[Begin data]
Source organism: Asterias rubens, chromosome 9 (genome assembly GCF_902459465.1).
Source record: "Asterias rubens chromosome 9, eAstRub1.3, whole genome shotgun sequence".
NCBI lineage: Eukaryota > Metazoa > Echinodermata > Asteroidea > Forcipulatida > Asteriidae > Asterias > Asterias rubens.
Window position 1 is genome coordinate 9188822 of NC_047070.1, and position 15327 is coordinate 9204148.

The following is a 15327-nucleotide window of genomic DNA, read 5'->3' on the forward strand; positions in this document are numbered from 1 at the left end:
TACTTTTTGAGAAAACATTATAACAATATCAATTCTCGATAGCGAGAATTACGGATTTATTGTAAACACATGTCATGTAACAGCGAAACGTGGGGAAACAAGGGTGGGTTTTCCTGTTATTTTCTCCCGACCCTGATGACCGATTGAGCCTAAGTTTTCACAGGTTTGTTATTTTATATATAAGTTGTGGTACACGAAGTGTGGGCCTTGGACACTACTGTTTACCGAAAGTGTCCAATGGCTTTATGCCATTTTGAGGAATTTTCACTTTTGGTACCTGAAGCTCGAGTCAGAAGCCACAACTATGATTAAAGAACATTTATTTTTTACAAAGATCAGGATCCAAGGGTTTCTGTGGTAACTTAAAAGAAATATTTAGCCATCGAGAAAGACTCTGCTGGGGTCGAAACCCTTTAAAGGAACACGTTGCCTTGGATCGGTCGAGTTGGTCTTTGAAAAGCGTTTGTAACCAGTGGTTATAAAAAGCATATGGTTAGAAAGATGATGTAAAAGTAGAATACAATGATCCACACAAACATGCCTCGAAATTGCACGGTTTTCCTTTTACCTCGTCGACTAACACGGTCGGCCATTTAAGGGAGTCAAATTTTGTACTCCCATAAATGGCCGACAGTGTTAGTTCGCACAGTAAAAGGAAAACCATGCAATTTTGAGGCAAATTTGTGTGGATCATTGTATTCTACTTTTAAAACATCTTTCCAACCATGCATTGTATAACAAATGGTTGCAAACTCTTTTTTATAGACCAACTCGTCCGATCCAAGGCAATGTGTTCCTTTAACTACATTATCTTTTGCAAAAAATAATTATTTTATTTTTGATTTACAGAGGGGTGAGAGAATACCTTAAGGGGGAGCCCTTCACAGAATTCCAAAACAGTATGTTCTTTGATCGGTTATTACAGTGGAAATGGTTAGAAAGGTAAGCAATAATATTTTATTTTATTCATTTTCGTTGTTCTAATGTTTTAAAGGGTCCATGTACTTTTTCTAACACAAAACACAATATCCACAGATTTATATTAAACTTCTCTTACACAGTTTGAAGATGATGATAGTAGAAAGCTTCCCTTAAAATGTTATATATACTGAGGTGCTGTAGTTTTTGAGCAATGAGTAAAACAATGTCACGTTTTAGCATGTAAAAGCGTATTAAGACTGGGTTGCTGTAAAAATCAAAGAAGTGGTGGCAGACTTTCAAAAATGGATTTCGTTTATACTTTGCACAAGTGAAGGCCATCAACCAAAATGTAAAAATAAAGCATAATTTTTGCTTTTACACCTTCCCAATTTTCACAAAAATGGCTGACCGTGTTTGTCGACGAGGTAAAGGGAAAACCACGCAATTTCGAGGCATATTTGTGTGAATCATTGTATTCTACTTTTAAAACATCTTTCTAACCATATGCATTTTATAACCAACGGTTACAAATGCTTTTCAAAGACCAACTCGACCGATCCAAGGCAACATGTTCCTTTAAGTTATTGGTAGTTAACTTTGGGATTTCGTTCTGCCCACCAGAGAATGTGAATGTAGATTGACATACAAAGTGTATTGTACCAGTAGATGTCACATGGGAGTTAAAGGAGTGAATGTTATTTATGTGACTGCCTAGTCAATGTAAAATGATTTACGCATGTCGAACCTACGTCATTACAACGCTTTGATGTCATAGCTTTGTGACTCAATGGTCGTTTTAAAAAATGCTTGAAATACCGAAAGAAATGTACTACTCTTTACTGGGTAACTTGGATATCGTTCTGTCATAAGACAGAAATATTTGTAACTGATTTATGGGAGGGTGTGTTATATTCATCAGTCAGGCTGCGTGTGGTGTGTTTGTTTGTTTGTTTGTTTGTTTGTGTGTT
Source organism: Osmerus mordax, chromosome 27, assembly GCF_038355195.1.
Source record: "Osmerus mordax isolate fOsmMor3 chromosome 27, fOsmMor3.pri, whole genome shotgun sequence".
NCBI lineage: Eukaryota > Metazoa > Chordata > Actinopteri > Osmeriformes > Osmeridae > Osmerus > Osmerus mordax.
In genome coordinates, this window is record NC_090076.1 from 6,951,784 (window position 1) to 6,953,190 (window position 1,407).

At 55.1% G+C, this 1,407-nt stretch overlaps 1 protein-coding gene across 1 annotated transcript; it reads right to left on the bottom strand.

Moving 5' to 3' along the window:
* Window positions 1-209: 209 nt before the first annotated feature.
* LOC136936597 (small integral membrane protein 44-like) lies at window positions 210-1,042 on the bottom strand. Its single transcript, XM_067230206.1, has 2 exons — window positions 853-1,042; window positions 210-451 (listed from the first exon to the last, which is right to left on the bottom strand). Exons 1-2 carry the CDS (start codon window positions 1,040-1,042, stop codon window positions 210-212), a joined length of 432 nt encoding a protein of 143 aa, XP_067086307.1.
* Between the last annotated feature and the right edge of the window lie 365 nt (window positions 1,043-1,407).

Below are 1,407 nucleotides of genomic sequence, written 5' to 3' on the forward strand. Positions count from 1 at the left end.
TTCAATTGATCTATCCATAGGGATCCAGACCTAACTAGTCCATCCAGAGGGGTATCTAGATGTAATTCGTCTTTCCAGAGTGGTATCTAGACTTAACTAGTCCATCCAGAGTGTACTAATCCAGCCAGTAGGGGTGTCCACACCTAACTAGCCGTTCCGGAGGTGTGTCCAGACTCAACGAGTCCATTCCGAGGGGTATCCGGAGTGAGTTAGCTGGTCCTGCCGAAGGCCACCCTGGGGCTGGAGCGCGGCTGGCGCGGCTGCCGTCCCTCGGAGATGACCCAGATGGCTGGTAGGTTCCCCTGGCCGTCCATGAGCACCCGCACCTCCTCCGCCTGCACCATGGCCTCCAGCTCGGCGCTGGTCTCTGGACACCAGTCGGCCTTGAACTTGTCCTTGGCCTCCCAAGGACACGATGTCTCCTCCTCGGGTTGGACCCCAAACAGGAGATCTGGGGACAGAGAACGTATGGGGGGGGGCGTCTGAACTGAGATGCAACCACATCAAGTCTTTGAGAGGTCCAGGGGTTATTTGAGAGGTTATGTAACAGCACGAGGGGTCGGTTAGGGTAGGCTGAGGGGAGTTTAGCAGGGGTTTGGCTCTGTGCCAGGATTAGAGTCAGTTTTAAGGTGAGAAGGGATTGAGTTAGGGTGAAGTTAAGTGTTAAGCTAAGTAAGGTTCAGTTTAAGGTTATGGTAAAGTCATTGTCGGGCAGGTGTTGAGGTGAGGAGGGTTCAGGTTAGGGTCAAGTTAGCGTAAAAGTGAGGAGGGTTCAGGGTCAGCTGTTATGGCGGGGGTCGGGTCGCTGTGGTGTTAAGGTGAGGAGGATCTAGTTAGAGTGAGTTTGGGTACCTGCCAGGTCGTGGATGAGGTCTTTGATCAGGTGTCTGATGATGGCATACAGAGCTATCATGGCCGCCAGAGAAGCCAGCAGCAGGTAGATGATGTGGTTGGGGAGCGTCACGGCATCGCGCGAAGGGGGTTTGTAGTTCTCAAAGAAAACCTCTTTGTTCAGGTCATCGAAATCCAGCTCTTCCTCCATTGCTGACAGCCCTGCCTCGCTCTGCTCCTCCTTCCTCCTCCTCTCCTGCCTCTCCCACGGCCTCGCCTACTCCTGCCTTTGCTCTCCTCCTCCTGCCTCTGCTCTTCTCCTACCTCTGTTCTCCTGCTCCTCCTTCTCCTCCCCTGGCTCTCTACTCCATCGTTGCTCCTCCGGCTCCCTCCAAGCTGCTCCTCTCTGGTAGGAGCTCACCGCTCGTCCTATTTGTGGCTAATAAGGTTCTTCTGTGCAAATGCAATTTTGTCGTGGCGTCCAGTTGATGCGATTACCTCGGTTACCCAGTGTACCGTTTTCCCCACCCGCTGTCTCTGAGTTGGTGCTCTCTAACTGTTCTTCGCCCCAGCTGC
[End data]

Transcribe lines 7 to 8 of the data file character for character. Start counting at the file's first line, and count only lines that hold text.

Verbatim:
Source organism: Osmerus mordax, chromosome 27, assembly GCF_038355195.1.
Source record: "Osmerus mordax isolate fOsmMor3 chromosome 27, fOsmMor3.pri, whole genome shotgun sequence".